SME Alert: Avoiding the pitfalls and liabilities of financial difficulty

This article focuses on the responsibilities of company directors, when the ‘health’ of the business is not great.

As advisors, there are often times where we are asked by the owners or directors to give our opinion on the financial ‘health’ of their business or company.

This most often occurs when the key financial indicators are all below budget, (if there are budgets) or suppliers accounts have piled up so high that days are spent reacting to angry suppliers who want to be paid. More correctly, and while the owner may not want to acknowledge it, let’s just call it ‘financial difficulty’.

This article concentrates on some key considerations and actions for company directors when faced with a company in ‘financial difficulty’.

The critical factor here is that directors face onerous personal liabilities if the company is experiencing financial difficulties. The overarching responsibility for the director is to recognise when a company is trading whilst insolvent, or approaching that position.

If the company is found to be trading while insolvent, the directors may be personally liable for certain debts and penalties and may be restricted from being a company director in the future.

A company is deemed to be insolvent when it cannot pay its debts when they fall due. Each year the directors must sign a solvency declaration when they file their Annual Statement with ASIC, which confirms (or otherwise) that the company can pay its debts as and when they fall due.

So, if a company is experiencing ‘financial difficulty’, or the directors suspect it might be getting close to insolvent trading, what should the directors do?

Three key actions to avoid ‘financial difficulty’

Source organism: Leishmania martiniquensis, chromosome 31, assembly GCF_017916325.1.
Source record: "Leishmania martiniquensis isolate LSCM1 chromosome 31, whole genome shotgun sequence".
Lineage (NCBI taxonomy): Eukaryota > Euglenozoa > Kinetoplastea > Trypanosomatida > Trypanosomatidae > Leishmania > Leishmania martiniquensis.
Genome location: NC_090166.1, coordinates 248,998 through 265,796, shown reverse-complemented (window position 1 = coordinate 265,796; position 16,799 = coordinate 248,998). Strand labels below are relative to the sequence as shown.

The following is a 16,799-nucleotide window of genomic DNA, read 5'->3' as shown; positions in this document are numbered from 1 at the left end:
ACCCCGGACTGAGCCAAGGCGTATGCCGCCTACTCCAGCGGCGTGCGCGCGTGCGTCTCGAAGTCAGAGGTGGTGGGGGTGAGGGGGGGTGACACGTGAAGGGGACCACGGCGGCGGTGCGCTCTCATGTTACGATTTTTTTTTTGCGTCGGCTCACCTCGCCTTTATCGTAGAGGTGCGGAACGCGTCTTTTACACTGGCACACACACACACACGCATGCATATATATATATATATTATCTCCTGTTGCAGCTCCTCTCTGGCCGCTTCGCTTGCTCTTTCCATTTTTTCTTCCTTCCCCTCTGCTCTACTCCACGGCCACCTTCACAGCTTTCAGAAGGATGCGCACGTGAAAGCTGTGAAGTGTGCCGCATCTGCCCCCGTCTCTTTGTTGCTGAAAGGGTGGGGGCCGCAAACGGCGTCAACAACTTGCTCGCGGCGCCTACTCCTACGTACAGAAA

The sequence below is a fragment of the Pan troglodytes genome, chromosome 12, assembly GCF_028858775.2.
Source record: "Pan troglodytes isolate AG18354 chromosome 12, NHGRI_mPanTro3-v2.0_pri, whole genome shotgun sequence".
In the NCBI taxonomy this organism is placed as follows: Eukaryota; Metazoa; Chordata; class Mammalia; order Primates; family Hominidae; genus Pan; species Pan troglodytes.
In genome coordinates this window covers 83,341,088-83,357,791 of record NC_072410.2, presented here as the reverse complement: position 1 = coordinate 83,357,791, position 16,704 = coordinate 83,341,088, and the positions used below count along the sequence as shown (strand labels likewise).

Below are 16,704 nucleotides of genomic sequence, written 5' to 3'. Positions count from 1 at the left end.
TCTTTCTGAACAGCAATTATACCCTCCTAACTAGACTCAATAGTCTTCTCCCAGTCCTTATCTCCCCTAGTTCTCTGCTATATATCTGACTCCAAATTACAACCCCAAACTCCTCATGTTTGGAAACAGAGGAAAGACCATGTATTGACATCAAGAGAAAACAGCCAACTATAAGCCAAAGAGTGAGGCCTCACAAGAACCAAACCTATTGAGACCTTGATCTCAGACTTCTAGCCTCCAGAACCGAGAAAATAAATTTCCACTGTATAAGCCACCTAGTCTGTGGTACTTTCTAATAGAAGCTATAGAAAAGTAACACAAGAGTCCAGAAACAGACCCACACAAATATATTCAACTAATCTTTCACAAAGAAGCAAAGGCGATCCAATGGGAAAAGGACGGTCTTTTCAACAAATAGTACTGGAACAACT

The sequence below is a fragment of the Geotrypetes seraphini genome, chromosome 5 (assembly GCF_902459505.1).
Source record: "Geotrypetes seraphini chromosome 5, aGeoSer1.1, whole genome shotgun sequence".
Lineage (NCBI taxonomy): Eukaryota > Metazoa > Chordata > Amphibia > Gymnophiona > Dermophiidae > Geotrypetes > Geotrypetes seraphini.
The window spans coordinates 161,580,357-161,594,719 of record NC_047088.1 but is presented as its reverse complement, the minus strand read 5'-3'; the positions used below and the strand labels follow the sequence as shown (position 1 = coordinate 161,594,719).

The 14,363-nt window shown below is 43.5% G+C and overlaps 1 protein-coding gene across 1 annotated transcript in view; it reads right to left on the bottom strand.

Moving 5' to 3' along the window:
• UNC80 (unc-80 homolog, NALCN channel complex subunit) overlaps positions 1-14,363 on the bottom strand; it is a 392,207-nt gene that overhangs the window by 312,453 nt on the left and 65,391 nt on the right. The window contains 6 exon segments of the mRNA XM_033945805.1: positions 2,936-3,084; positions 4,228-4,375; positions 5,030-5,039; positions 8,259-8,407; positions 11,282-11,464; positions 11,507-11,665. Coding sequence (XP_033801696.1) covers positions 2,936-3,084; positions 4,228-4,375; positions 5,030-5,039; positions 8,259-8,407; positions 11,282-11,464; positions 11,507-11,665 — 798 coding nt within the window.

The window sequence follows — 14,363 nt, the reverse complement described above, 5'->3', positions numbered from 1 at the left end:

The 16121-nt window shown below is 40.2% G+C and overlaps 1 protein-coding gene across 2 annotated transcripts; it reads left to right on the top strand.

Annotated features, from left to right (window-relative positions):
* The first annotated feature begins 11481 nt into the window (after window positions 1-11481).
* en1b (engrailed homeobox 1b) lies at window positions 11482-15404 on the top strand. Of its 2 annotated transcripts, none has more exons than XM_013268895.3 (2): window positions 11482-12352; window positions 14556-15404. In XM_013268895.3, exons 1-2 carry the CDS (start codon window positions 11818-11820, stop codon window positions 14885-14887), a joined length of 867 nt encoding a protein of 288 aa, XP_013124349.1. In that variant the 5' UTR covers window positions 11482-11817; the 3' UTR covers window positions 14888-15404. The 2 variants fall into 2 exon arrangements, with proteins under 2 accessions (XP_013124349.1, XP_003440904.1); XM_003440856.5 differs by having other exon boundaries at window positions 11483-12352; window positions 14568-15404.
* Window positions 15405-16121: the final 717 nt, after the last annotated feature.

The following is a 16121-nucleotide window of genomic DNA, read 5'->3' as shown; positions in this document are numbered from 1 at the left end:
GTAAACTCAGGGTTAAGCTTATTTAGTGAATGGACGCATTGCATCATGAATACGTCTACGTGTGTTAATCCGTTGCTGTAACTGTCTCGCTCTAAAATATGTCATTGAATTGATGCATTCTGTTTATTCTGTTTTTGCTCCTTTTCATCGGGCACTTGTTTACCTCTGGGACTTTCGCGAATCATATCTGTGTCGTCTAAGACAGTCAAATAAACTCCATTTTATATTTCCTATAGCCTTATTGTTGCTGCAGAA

Directors should undertake these three key actions immediately:

  • First and foremost, directors must avoid the ‘ostrich’ or ‘the head in the sand’ approach. Directors shouldn’t hold on to the belief that the financial position will simply ‘get better’ or that the business will be ok in a couple of weeks or months. What we can say, based on our experience, is that the problem is unlikely to go away without specific action by the directors.
  • Directors must immediately focus on the financial mechanics of the company. In particular, directors should review bank accounts, current assets and current liabilities on a daily basis. This specific attention will most likely highlight one key failing in the company, i.e. the inability to produce timely and accurate financial information.
  • Directors should meet promptly with their accountant to develop a strategy back to ‘financial health’. Directors of companies often believe that they have a solution for the financial hardship; they assume that they can simply lend (more) money to the company to alleviate the situation. This strategy invariably relies on either a second mortgage of the family home or a related asset sale. In all respects this is generally not a viable solution. Directors should also seek legal and specialist advice in conjunction with their accountant’s advice.

In recent years there has been a significant increase in the number of restructure and turnaround professionals in Australia, assisting hundreds of companies by developing plans that rectify the financial problems, and lead the company back into financial health.

One useful tool that is available for all directors to avoid ‘financial difficulty’ occurring is the Allan Hall Business Review. This review was developed specifically to target a range of aspects across the business so that once completed, the directors have a very clear view of specific areas they need to focus resources on to avoid a potentially nasty financial outcome.

If you would like to discuss any aspect of this article or the Allan Hall Business Review with us, please contact your Allan Hall advisor, or contact Simon Paterson at Allan Hall on 9981 2300.

 

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